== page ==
Weight isn’t just a matter of physics. It’s a matter of heart.
Anyone with a smattering of physics knows there’s a difference between weight and mass.
Mass is how much of something there is. It doesn’t change. A litre of distilled water masses a kilogram. Here, on the moon, in microgravity. Everywhere.
Weight, though, is something different. We routinely talk about that water “weighing” a kilogram, because here, on this Earth, it’s true. Six trillion trillion kg of planet under our feet make sure of it.
But not elsewhere. On the Moon, the same water “weighs” a sixth as much. A human being “weighs” 10 or 15 kilos. And in space? So little it isn’t worth talking about.
In a way, therefore, “weight” is context-dependent. One could almost say it’s subjective.
I know, I know. “Subjective” doesn’t mean that.
But what I’m trying to do here is lead up to the idea that for us humans, weight is about more than just a collection of molecules. How we feel, what we know, what we don’t – all these can imbue objects with a quality which makes them heavier or lighter, even when gravity stays at 1G.
Lift your work bag on two successive days, with the same contents, and it’ll feel different. A meeting you dread or a lunch you’ll love? A task that counts or drudgery that doesn’t? One day: light. The next: leaden.
But sometimes extra weight isn’t a burden. It’s a sign of how much something matters.
For most of us, there are things which define who we are. There are people, of course, thank goodness: those we love, those who love us. But there are things we do. Actions, activities, obsessions. The things which – if they were taken away from us – would leave us only partially there. Robbed. Even bereft.
I know what these are for me, because I spent years without them. No-one’s fault but my own. They weren’t taken away; I let them slip away from me. Told myself I was too busy. Family, work, no time for anything else.
And I paid. I became a smaller, sadder, sorrier person. More tired. More worn. Worst of all, someone with less of myself to give to others.
One is music. Long-term readers will recall I’m a piano player (never a pianist – nowhere near good enough to say that). I didn’t play for years. I don’t play every day now – but most days I do, and I know that I’m the better for having it back in my life.
The other, though, is capoeira. A martial art suffused with music. Born in Brazil, now worldwide. I first tried it almost 25 years ago. Then I played, solidly, for up to five or six hours a week, for several years around the year 2000. I loved it. It fed me. The physicality, the flexibility, the sense of energy and community and communication. Like nothing on earth. I took gradings. Became a senior student, with a blue belt.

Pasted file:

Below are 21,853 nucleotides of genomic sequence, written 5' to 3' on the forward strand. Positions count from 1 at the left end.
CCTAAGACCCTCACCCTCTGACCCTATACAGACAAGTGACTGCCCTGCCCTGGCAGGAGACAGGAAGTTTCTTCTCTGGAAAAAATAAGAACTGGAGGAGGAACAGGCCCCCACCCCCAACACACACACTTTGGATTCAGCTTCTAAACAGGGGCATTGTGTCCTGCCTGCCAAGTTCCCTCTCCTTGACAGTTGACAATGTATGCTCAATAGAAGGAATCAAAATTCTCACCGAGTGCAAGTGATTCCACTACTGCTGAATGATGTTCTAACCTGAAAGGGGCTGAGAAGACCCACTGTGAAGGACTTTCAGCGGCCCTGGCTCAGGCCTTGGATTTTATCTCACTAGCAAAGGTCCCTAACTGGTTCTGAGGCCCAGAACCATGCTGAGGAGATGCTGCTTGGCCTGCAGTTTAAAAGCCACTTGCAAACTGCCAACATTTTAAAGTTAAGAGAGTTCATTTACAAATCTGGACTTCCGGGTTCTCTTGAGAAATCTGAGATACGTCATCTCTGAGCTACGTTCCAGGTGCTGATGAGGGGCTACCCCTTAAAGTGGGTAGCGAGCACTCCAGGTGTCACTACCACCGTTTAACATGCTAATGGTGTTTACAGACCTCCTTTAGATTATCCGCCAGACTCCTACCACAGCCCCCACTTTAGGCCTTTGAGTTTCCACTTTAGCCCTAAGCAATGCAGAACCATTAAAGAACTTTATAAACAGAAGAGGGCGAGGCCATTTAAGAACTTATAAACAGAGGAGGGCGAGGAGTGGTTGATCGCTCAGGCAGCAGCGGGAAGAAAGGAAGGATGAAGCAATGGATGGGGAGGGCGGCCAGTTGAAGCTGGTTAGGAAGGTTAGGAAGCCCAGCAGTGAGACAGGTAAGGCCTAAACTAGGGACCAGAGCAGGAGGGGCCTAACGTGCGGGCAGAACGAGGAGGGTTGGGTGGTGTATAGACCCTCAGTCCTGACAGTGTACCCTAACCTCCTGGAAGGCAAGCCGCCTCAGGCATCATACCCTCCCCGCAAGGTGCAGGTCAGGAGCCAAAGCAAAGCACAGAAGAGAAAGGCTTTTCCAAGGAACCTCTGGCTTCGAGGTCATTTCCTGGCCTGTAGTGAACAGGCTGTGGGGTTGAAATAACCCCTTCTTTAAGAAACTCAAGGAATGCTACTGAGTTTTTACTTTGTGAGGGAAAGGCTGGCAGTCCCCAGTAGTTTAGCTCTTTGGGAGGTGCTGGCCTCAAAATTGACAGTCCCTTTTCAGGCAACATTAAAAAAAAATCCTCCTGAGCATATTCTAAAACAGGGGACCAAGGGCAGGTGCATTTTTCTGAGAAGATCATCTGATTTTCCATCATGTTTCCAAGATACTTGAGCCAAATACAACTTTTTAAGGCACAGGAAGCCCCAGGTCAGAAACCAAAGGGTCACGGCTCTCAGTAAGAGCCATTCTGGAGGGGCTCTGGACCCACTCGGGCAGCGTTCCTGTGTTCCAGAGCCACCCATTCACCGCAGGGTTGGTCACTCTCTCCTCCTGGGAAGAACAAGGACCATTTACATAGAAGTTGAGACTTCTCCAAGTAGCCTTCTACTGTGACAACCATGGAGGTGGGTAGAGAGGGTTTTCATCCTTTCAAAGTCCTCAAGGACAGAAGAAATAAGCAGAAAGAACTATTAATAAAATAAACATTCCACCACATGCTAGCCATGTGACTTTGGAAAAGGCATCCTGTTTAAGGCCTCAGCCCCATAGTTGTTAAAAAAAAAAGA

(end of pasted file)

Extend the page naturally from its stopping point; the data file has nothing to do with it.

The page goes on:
Then, for years, I let it slip. Life. Work. Excuses.
Then, after we moved out of London, I discovered our new home had its own capoeira school, Brazilarte. I started training in 2019. Mestre Biscuim and Contra-mestra Sininha, its founders, became friends. They became family. And through the mad months of Covid, capoeira helped keep me sane. Kept me breathing.
In the two years I trained with Brazilarte – not always regularly, as work and family crises sometimes got in the way – I never wore a belt. It didn’t feel right, wearing one from so long ago. And thanks to the pandemic, there was no chance for a batizado (what we call a grading; literally, a “baptism”) at which I could earn one anew.
Not till last November. The Brazilarte Batizado was a celebration: of capoeira, of survival, of community. It was wonderful.
And at the end, Sininha tied this round my waist. A mark of family. Of belonging. Of faith and love. Of my return to capoeira as though I’d never left. Even of a kind of forgiveness for the times I’d let myself walk away.
And of an obligation – it being an instructor’s belt – to share the love with whoever I could.
And just for a moment, my knees sagged. My mind knew the belt massed a couple of hundred grams. My soul knew it weighed far, far more.
Today’s the first training session of 2022. This evening I hope I’ll feel my belt’s true weight. It may not be what I deserve. But I know it’s what I need.
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